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Impact of Isotonic Beverage on the Hydration Status of Healthy Chinese Adults in Air-Conditioned Environment

Clinical Nutrition Research Centre (CNRC), Singapore Institute for Clinical Sciences (SICS), Agency for Science, Technology and Research (A*STAR) and National University Health System, Centre for Translational Medicine, 14 Medical Drive #07-02, MD 6 Building, Yong Loo Lin School of Medicine, Singapore 117599, Singapore
Department of Biochemistry, National University of Singapore, 8 Medical Drive, Singapore 117596, Singapore
Author to whom correspondence should be addressed.
Nutrients 2017, 9(3), 242;
Received: 14 February 2017 / Revised: 27 February 2017 / Accepted: 2 March 2017 / Published: 7 March 2017


People living in tropical climates spend much of their time in confined air-conditioned spaces, performing normal daily activities. This study investigated the effect of distilled water (W) or isotonic beverage (IB) on the hydration status in subjects living under these conditions. In a randomized crossover design, forty-nine healthy male subjects either consumed beverage or IB over a period of 8 h (8 h) in a controlled air-conditioned environment. Blood, urine, and saliva samples were collected at baseline and after 8 h. Hydration status was assessed by body mass, urine output, blood and plasma volume, fluid retention, osmolality, electrolyte concentration and salivary flow rate. In the IB group, urine output (1862 ± 86 mL vs. 2104 ± 98 mL) was significantly lower and more fluids were retained (17% ± 3% vs. 7% ± 3%) as compared to W (p < 0.05) after 8 h. IB also resulted in body mass gain (0.14 ± 0.06 kg), while W led to body mass loss (−0.04 ± 0.05 kg) (p = 0.01). A significantly smaller drop in blood volume and lower free water clearance was observed in IB (−1.18% ± 0.43%; 0.55 ± 0.26 mL/min) compared to W (−2.11% ± 0.41%; 1.35 ± 0.24 mL/min) (p < 0.05). IB increased salivary flow rate (0.54 ± 0.05 g/min 0.62 ± 0.04 g/min). In indoor environments, performing routine activities and even without excessive sweating, isotonic beverages may be more effective at retaining fluids and maintaining hydration status by up to 10% compared to distilled water.
Keywords: hydration; air-conditioning; indoor; isotonic beverage; fluid retention hydration; air-conditioning; indoor; isotonic beverage; fluid retention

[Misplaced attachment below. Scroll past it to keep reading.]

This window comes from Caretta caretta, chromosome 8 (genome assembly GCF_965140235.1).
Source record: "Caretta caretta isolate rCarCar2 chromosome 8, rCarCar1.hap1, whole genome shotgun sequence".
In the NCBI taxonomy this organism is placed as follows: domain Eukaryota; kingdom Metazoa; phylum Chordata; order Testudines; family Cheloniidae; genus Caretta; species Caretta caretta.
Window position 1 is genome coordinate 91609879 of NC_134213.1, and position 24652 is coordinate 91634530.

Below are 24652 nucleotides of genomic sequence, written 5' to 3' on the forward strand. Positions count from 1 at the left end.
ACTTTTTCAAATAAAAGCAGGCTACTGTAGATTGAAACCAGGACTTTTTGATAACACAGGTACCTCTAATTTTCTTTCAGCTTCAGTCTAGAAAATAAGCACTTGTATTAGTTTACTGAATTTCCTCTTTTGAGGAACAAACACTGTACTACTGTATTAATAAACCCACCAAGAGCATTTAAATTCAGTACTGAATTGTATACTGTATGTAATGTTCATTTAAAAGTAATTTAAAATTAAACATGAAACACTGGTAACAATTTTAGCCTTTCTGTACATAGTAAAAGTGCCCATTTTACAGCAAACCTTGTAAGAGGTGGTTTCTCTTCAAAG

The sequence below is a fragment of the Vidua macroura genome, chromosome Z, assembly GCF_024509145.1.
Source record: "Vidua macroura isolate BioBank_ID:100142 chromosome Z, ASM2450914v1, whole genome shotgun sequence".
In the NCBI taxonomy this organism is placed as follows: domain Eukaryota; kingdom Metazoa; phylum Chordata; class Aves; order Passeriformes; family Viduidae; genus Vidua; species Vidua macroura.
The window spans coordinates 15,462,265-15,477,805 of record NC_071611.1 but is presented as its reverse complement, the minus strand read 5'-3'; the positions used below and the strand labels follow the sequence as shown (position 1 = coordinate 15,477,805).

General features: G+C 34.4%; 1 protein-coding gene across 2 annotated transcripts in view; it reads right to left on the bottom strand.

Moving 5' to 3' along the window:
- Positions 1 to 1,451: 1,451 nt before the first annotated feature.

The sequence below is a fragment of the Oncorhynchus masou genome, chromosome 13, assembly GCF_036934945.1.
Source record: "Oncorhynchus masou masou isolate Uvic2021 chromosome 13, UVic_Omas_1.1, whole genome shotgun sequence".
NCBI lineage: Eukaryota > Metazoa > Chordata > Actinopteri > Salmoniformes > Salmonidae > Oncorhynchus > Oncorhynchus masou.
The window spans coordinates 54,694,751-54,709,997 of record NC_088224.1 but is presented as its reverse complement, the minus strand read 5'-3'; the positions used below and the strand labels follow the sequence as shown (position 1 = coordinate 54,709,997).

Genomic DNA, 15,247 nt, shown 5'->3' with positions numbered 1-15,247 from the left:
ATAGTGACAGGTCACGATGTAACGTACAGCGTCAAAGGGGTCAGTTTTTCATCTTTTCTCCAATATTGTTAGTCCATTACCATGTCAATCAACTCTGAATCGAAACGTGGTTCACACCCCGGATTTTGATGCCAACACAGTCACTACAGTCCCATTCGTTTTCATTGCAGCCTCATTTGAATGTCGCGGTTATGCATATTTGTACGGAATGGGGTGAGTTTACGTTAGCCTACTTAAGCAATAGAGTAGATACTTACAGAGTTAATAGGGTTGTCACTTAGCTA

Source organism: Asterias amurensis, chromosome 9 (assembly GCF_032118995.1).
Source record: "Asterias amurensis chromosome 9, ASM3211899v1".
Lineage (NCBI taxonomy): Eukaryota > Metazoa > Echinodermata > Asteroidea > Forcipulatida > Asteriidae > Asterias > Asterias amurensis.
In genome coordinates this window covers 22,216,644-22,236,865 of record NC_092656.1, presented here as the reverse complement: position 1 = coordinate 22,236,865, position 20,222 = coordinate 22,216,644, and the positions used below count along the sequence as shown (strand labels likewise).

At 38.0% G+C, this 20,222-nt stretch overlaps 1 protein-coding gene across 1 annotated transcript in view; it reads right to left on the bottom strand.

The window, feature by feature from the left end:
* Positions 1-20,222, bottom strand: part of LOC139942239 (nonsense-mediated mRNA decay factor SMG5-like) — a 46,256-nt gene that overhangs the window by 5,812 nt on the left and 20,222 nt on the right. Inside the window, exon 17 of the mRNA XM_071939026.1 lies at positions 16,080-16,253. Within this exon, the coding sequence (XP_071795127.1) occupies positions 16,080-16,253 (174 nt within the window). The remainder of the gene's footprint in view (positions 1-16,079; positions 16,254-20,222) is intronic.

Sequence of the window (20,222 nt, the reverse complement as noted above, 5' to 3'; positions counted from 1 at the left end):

1. Introduction

In a warm, humid, tropical climate like Singapore, air-conditioning is provided in workplaces and classrooms with the view that it will enhance workplace productivity and thermal comfort [1]. People spend 80%–90% of their time indoors [2]. Lower air temperature and relative humidity of an air-conditioned room increase water losses via skin. Moreover, air velocity and choice of clothing also affect the rate of water loss. The water loss via skin in healthy adults may be up to 0.3 L/h and via urine around 1–2 L per day [3].
Water constitutes 60% of the body weight of healthy adults. It is often overlooked as an essential nutrient that affects the body’s performance both mentally and physically [4,5]. Proper hydration aids in the elimination of toxins, efficiency in digestion, joint lubrication, thermoregulation, and other biochemical reactions [6]. The human body constantly loses water through the respiratory system, urinary system, respiratory tract, and gastrointestinal system—even without visibly sweating. The body can gain water through food and drink as well as metabolic production [7,8]. It has been extensively studied that strenuous labour, exercise, and heat stress can induce excessive water loss. Nevertheless, hydration status of people living in a mild environment has not been studied often.
Many indices have been developed in the past 20 years to accurately assess hydration status in humans [9]. These include both invasive and non-invasive methods. Plasma osmolality, urine osmolality, specific gravity, and colour are the most widely used markers. Since the extracellular fluids move into and out of the circulation, it stimulates important fluid-regulatory mechanisms. Thus, change in body mass, haematological and urine parameters, and bioelectrical impedance are important indicators to evaluate the extracellular water changes before and after treatments. Heart rate and blood pressure are the other common hydration status markers [8,9,10].
The composition of fluid ingested is as essential as the volume. Isotonic beverages consisting of water, carbohydrate, and electrolytes are solutions that contain the same osmolality as blood, where the osmolality is normally regulated between 280 and 290 mOsm/kg by controlling water loss and intake [11,12]. It aims to restore fluid and electrolyte homeostasis. It is often consumed during sports events where a large amount of water and electrolytes are lost through sweat. Previous studies demonstrated that the inclusion of sodium and carbohydrate in a beverage enhanced fluid retention and restored fluid loss after thermal [13], exercise [13,14,15,16,17,18], or fluid restriction [19,20] induced dehydration. However, the effect of such drinks in an air-conditioned environment without excessive dehydration has not been extensively studied. In order to test the effect of carbohydrate and electrolytes in combination (as found in isotonic beverages), we used distilled water as the non-electrolyte control. The decision to use distilled water was based on the fact that consumers in Singapore drink both bottled and tap water of varying mineral content.
Although hydration strategies during exercise and are fundamental, hydration in air-conditioned environments is also important for maintaining optimum working performance. In most studies, dehydration was induced by water restriction, exposure to heat stress, or physical exercise, and rehydration was achieved by providing plain water. In our study, the measurement of hydration status was used to provide new insight into the physiological status in an indoor air-conditioned environment.